Cartier campaign

PARIS — In unsettling times, people tend to gravitate toward classics, and Cartier is seizing the moment to round up its house staples for a group display.

In a campaign that launches Wednesday, the Compagnie Financière Richemont-owned label will showcase Santos, Tank, Ballon Bleu and Panthère watches alongside Love and Juste Un Clou bracelets, with a splayed-out Trinity ring anchoring the lineup.

“I think they are reassuring in this context,” said Arnaud Carrez, marketing and communications director of Cartier International, who spoke to WWD through Zoom.

“They resonate very much with the times we live in because they are tangible, they are durable, permanent and I think beyond the aesthetic strength that defines them, they convey a really unique emotional value for our clients,” he added, noting the house traditionally markets product families separately.

As luxury groups jockey for position amid a fast-changing landscape — with digital channels suddenly thrust to the forefront amid pandemic-induced store closures, for example — larger labels are seeking to consolidate their leads, leveraging financial firepower to seek market share gains — a key metric in the choppy business environment.

“We felt it was really important to express the singularity, the uniqueness of our maison through one single campaign. And we also felt that it was the right time for us to celebrate these creations because, as you can imagine, they are proving more resilient than the others in this unprecedented context,” he said. The executive also stressed that the products have universal appeal, with clients of different generations and from different parts of the world.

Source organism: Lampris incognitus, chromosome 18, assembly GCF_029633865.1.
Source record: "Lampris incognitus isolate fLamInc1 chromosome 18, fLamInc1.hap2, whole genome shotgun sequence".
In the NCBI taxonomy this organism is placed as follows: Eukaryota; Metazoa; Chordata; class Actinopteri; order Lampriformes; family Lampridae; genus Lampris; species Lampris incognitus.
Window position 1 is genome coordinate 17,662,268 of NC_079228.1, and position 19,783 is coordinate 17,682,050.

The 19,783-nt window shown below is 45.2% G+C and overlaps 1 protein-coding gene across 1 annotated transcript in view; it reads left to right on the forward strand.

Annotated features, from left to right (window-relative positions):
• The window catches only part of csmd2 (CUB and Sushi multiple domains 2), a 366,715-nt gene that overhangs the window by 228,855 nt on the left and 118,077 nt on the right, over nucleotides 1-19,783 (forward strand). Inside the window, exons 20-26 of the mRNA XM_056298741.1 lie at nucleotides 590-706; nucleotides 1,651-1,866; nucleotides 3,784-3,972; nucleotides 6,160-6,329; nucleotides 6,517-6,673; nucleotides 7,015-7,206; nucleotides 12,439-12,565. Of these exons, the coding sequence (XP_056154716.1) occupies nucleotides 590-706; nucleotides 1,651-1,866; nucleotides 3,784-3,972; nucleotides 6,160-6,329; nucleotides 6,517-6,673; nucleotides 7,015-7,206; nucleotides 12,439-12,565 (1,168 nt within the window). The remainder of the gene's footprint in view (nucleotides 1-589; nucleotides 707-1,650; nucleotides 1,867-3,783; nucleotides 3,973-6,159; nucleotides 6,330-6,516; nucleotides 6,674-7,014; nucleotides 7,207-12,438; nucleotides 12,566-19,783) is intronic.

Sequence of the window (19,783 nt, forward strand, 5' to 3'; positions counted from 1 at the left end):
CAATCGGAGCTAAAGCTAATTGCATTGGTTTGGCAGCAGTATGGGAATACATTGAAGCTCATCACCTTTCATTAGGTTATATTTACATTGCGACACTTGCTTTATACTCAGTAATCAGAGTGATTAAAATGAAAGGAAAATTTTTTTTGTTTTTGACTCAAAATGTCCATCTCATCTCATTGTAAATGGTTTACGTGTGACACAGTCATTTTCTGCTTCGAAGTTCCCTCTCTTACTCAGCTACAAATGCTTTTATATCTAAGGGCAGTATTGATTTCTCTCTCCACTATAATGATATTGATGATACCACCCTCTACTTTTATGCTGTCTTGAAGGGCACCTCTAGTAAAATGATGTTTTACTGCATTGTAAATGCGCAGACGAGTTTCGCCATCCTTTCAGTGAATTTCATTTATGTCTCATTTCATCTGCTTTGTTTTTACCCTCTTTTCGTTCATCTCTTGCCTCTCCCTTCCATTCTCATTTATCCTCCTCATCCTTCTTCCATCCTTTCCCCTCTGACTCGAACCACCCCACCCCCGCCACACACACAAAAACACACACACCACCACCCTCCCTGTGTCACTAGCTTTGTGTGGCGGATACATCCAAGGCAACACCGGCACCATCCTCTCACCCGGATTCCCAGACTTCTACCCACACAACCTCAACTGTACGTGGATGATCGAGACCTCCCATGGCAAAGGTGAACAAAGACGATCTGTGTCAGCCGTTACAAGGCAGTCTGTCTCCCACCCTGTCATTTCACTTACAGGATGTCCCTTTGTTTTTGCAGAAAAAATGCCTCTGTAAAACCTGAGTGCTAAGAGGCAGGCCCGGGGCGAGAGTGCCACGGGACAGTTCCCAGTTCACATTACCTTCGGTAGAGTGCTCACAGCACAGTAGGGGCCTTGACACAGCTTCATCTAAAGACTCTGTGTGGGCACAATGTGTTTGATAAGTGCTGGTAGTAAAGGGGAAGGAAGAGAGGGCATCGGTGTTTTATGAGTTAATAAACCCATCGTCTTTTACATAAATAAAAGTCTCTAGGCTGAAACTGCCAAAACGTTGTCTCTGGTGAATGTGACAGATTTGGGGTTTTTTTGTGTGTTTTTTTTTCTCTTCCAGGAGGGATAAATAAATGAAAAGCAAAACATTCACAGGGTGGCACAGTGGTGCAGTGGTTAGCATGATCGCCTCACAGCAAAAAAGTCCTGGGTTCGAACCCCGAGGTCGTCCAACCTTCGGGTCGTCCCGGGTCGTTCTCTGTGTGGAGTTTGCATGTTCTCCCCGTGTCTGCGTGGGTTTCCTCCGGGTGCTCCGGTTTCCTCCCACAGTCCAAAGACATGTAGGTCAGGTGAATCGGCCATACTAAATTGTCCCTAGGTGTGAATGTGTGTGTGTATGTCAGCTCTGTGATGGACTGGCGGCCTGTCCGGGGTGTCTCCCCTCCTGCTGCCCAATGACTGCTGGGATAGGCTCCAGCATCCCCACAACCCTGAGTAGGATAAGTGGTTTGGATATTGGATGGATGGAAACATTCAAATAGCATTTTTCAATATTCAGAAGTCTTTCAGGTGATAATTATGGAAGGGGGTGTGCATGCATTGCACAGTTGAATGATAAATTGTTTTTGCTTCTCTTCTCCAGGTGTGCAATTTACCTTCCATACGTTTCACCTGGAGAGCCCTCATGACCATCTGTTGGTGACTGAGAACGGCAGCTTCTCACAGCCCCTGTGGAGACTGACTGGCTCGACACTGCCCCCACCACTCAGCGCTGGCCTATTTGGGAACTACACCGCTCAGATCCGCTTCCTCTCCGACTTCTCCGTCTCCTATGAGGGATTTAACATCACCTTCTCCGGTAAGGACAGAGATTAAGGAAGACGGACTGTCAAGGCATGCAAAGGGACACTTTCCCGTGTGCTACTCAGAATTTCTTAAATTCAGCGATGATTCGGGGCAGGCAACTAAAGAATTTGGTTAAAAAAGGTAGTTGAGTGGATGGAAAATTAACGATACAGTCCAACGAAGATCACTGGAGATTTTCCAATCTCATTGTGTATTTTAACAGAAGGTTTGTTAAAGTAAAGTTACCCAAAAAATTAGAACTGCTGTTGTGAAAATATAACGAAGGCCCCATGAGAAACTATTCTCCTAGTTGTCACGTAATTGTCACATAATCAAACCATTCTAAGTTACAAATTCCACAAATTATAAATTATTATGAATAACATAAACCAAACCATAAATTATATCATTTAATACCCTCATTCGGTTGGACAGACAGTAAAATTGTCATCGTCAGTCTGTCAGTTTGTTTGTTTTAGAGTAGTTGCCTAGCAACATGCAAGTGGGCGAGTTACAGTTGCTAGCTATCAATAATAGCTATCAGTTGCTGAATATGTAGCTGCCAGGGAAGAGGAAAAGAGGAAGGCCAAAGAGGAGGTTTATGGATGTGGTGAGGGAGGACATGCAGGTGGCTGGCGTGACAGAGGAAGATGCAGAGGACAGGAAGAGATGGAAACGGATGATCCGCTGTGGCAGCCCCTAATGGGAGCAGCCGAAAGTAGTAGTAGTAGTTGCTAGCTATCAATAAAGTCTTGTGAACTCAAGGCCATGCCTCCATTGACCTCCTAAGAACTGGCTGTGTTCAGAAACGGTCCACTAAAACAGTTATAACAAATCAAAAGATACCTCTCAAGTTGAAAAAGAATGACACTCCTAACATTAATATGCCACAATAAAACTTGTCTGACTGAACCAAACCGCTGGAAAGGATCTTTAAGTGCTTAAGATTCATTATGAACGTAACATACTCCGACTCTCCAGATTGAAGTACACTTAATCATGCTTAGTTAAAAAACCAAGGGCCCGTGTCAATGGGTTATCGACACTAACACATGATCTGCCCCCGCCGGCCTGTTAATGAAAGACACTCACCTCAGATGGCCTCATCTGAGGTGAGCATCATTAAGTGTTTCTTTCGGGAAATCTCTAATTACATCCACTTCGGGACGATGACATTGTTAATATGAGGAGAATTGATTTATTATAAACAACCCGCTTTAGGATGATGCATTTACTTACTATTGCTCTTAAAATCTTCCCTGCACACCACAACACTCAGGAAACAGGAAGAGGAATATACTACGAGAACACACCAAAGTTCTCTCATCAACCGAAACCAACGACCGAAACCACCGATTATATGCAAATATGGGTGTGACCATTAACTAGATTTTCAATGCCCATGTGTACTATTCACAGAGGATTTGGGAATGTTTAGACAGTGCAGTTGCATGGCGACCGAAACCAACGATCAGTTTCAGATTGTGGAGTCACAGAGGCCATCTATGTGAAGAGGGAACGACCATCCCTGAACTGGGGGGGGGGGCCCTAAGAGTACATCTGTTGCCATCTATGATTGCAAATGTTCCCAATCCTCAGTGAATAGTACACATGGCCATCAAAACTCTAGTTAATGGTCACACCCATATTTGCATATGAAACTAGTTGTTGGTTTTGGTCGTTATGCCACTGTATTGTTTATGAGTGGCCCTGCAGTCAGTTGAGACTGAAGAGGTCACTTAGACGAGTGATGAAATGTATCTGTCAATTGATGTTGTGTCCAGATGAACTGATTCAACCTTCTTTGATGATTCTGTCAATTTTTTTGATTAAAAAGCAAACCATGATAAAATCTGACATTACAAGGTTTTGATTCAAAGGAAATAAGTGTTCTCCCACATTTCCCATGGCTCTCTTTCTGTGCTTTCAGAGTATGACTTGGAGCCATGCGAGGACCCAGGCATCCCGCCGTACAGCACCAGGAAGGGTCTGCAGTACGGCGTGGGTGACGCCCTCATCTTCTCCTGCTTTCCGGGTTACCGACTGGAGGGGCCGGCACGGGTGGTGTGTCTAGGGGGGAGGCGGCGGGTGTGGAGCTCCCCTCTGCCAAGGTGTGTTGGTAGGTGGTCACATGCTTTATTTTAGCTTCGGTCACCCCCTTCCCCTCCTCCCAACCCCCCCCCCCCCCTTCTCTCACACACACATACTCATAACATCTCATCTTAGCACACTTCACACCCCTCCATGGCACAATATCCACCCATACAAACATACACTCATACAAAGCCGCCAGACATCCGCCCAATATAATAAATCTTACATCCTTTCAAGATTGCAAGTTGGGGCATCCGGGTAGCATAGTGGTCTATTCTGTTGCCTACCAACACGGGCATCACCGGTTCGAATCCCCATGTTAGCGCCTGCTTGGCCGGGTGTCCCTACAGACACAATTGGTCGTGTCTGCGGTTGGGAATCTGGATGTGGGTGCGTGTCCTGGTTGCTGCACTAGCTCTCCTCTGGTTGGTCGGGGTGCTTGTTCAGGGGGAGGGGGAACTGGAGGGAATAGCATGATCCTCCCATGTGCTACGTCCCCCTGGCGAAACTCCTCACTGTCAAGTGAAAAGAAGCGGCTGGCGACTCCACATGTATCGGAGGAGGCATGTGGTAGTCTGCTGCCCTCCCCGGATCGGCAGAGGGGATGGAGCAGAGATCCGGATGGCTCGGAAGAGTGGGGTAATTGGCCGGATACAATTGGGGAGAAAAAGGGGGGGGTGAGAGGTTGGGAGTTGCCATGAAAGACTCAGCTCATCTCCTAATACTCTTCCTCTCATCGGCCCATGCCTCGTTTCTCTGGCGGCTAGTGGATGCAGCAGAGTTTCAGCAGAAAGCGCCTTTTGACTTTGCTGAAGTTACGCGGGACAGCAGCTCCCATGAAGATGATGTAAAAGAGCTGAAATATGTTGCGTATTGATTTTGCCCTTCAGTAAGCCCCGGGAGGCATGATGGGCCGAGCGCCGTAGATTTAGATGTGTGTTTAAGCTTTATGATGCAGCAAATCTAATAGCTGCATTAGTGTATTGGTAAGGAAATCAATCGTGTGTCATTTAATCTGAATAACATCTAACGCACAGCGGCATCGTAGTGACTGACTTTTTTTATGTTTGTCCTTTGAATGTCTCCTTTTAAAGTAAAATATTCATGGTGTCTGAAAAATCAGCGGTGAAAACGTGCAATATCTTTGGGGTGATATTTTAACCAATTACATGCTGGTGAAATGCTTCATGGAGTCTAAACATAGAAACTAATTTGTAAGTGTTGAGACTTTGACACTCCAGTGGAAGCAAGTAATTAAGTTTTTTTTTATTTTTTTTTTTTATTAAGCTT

Asked how the label tunes in to client demand, Carrez cited social media — with people sharing memories linked to certain pieces — as well as its broad geographic reach.

There are around 270 Cartier stores around the world, in addition to its e-commerce network and call centers.

“This is a formidable source of insight and the fact that teams have built such a strong and continuous relationship with their clients, it makes these relations even more strong and personalized,” he said. The crisis has served to accelerate the label’s “new retail map,” which is being constantly adjusted, he added, citing the rollout of web sites around the world, starting with the U.K., launching a new client marketing platform, tightening the links between digital communications and stores and programming events in boutiques.

The brand hasn’t been able to do many in-store activities, but continues to work on organizing more events that go beyond products, with talks organized about corporate commitments, for example. At the same time, the company is working on rejuvenating visual merchandising and renovating stores.

“Many things are being addressed at the same time,” he said.

The current context is showing that labels with distinctive positioning are best placed to succeed, noted Carrez.

“I think Cartier is proving to be resilient, robust in the current circumstances and is definitely part of the first-class luxury leaders,” he said. Brand equity is the house’s “most critical asset,” he said, noting the expansion of brand territory with discussions of corporate social and environmental commitments as well as product stories.

New launches like Clash and the Pasha products have served to modernize the label’s image, he added.

This campaign will be featured at local events, and a global pop-up store concept will be deployed differently around the world, reflecting a decentralized approach.

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